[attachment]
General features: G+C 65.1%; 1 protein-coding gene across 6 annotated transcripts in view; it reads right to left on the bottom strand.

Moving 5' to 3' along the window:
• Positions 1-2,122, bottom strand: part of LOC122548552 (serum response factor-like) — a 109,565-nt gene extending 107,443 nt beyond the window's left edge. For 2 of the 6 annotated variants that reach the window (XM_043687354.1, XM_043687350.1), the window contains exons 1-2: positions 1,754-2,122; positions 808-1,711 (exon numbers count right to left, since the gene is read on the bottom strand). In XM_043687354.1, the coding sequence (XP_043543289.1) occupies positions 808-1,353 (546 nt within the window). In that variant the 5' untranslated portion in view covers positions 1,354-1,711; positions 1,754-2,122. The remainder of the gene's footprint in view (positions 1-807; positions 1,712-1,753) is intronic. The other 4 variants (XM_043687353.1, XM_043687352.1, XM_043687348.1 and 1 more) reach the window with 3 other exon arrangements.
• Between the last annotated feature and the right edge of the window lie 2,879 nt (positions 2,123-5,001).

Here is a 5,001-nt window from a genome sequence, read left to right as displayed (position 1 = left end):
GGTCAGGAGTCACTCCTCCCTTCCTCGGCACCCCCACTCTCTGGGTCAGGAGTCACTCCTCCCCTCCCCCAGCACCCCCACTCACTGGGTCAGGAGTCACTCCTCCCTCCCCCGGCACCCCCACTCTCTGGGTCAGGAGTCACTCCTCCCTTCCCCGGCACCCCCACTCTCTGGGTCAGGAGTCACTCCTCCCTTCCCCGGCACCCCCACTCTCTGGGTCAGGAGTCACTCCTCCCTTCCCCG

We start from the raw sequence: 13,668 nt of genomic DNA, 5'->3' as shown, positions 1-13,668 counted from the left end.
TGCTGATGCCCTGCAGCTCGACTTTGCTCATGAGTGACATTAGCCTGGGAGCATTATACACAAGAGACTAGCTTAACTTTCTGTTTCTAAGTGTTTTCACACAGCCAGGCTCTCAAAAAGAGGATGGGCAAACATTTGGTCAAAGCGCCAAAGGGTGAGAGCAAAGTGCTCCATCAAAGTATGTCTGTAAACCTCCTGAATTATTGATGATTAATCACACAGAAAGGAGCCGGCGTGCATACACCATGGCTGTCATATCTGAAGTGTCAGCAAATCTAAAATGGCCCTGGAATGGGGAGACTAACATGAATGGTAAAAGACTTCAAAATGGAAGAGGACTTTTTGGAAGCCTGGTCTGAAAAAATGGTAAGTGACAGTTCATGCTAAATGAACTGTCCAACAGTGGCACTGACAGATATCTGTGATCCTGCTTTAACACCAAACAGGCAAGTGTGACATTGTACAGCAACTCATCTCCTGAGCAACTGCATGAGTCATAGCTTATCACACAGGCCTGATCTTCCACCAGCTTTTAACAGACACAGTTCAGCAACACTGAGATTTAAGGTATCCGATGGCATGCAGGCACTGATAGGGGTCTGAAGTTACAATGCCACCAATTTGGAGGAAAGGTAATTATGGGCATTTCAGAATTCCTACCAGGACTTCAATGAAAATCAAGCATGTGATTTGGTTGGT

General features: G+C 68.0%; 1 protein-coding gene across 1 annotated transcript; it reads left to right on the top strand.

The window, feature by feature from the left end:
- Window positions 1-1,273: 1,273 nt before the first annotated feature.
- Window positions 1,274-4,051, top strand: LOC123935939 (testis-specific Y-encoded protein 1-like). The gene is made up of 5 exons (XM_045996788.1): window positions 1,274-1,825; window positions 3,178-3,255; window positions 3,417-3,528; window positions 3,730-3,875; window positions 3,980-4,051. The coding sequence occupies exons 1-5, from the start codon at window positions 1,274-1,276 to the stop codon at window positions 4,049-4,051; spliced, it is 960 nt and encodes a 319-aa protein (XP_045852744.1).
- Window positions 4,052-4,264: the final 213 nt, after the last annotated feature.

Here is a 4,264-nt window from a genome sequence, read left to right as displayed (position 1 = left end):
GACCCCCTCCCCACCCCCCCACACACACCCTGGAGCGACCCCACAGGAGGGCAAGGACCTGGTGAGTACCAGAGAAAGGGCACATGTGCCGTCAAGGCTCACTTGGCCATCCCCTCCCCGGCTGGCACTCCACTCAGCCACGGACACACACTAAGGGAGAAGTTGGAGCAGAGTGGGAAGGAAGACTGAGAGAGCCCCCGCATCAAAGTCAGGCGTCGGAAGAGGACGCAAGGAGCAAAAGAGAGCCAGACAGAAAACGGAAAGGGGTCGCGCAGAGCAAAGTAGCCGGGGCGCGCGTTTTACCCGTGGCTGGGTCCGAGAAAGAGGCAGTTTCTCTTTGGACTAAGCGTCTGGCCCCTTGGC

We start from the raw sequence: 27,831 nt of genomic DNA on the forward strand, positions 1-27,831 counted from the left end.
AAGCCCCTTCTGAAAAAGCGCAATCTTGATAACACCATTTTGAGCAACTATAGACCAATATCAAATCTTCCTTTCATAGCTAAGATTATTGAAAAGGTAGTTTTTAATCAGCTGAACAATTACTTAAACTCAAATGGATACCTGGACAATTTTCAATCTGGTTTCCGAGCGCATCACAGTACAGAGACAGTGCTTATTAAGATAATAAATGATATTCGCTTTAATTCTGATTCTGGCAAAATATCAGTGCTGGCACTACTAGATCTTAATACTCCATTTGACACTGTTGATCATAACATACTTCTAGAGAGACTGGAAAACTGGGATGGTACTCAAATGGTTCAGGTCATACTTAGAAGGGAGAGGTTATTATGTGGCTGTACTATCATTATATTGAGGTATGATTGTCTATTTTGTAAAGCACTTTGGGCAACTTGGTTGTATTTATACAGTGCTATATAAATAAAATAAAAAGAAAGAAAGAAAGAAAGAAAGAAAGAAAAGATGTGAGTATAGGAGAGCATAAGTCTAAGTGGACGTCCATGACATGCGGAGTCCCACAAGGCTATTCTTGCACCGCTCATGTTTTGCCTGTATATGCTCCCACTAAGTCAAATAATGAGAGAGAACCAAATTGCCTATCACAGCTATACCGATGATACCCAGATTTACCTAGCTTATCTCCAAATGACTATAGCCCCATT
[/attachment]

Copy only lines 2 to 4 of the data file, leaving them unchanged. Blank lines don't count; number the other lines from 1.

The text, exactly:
Moving 5' to 3' along the window:
• Positions 1-2,122, bottom strand: part of LOC122548552 (serum response factor-like) — a 109,565-nt gene extending 107,443 nt beyond the window's left edge. For 2 of the 6 annotated variants that reach the window (XM_043687354.1, XM_043687350.1), the window contains exons 1-2: positions 1,754-2,122; positions 808-1,711 (exon numbers count right to left, since the gene is read on the bottom strand). In XM_043687354.1, the coding sequence (XP_043543289.1) occupies positions 808-1,353 (546 nt within the window). In that variant the 5' untranslated portion in view covers positions 1,354-1,711; positions 1,754-2,122. The remainder of the gene's footprint in view (positions 1-807; positions 1,712-1,753) is intronic. The other 4 variants (XM_043687353.1, XM_043687352.1, XM_043687348.1 and 1 more) reach the window with 3 other exon arrangements.
• Between the last annotated feature and the right edge of the window lie 2,879 nt (positions 2,123-5,001).